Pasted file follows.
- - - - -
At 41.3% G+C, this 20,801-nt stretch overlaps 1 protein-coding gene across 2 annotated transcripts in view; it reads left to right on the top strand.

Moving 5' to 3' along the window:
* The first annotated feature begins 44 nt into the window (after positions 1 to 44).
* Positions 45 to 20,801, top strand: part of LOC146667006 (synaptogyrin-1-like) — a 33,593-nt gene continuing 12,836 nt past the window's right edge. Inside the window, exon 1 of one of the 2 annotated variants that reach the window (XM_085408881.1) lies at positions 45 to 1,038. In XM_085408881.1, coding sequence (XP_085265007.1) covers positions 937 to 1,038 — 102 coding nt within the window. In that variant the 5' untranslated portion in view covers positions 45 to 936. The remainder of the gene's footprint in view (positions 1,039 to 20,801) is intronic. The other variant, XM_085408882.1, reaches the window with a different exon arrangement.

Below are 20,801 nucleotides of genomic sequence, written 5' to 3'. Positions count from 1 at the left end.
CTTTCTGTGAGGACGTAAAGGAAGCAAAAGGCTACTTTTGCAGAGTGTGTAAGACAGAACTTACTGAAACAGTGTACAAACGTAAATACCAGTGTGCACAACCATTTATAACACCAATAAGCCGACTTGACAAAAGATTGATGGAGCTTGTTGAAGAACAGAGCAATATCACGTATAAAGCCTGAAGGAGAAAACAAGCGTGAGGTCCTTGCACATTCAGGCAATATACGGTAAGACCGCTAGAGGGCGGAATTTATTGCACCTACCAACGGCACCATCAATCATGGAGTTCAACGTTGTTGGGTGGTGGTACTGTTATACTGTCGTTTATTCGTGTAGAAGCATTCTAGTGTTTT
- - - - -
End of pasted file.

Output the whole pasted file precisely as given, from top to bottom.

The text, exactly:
At 41.3% G+C, this 20,801-nt stretch overlaps 1 protein-coding gene across 2 annotated transcripts in view; it reads left to right on the top strand.

Moving 5' to 3' along the window:
* The first annotated feature begins 44 nt into the window (after positions 1 to 44).
* Positions 45 to 20,801, top strand: part of LOC146667006 (synaptogyrin-1-like) — a 33,593-nt gene continuing 12,836 nt past the window's right edge. Inside the window, exon 1 of one of the 2 annotated variants that reach the window (XM_085408881.1) lies at positions 45 to 1,038. In XM_085408881.1, coding sequence (XP_085265007.1) covers positions 937 to 1,038 — 102 coding nt within the window. In that variant the 5' untranslated portion in view covers positions 45 to 936. The remainder of the gene's footprint in view (positions 1,039 to 20,801) is intronic. The other variant, XM_085408882.1, reaches the window with a different exon arrangement.

Below are 20,801 nucleotides of genomic sequence, written 5' to 3'. Positions count from 1 at the left end.
CTTTCTGTGAGGACGTAAAGGAAGCAAAAGGCTACTTTTGCAGAGTGTGTAAGACAGAACTTACTGAAACAGTGTACAAACGTAAATACCAGTGTGCACAACCATTTATAACACCAATAAGCCGACTTGACAAAAGATTGATGGAGCTTGTTGAAGAACAGAGCAATATCACGTATAAAGCCTGAAGGAGAAAACAAGCGTGAGGTCCTTGCACATTCAGGCAATATACGGTAAGACCGCTAGAGGGCGGAATTTATTGCACCTACCAACGGCACCATCAATCATGGAGTTCAACGTTGTTGGGTGGTGGTACTGTTATACTGTCGTTTATTCGTGTAGAAGCATTCTAGTGTTTT